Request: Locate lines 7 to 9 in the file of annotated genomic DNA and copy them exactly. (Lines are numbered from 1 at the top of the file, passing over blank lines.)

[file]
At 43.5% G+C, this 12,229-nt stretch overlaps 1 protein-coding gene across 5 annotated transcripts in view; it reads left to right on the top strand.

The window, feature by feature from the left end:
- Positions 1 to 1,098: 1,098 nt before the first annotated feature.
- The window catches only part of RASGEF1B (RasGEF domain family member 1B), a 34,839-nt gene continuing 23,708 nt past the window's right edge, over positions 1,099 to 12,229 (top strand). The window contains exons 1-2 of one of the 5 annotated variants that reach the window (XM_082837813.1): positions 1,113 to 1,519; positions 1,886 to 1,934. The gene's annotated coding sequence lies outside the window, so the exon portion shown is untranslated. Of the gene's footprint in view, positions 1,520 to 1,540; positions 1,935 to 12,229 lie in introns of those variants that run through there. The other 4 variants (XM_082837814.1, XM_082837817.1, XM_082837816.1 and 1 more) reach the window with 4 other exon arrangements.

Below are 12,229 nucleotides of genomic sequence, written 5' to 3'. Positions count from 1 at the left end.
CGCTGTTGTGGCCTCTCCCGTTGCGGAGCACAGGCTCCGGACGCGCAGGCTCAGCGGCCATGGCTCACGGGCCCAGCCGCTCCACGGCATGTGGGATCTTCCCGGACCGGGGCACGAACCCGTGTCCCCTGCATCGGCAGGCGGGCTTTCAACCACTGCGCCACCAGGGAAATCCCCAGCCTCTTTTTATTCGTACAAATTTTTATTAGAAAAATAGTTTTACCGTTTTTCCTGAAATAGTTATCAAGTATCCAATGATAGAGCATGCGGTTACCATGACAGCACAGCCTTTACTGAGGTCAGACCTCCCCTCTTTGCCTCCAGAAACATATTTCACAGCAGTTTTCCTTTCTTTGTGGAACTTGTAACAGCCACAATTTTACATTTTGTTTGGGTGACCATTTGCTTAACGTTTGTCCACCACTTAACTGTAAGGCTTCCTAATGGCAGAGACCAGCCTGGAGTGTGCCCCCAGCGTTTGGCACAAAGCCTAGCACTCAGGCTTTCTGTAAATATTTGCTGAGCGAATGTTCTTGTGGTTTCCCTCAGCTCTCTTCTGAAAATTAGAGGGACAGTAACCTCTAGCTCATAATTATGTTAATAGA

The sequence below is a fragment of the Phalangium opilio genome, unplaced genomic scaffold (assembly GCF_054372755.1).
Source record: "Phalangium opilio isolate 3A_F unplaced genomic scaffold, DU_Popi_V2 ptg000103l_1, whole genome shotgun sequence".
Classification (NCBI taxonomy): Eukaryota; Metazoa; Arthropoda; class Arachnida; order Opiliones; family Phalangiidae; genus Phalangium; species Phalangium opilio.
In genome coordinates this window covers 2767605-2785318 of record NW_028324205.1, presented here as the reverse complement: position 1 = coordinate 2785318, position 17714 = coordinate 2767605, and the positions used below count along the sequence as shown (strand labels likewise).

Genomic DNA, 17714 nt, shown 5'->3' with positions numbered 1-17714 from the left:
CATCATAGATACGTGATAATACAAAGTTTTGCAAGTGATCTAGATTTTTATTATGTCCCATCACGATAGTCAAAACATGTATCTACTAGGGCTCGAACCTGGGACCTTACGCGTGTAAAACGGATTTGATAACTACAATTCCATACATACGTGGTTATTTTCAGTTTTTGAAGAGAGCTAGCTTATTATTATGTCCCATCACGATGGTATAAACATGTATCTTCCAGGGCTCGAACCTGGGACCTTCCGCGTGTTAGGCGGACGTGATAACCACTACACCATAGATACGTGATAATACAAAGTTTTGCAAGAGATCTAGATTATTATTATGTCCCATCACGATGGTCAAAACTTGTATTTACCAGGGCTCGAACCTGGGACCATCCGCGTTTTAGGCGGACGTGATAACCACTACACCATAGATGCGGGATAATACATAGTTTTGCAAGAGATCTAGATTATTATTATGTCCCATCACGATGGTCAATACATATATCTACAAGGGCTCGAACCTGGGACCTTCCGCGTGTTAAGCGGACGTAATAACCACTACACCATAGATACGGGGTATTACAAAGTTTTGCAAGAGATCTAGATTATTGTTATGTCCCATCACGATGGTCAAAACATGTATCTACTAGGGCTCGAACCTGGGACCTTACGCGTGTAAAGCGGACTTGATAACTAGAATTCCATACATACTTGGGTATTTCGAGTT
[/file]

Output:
The sequence below is a fragment of the Phalangium opilio genome, unplaced genomic scaffold (assembly GCF_054372755.1).
Source record: "Phalangium opilio isolate 3A_F unplaced genomic scaffold, DU_Popi_V2 ptg000103l_1, whole genome shotgun sequence".
Classification (NCBI taxonomy): Eukaryota; Metazoa; Arthropoda; class Arachnida; order Opiliones; family Phalangiidae; genus Phalangium; species Phalangium opilio.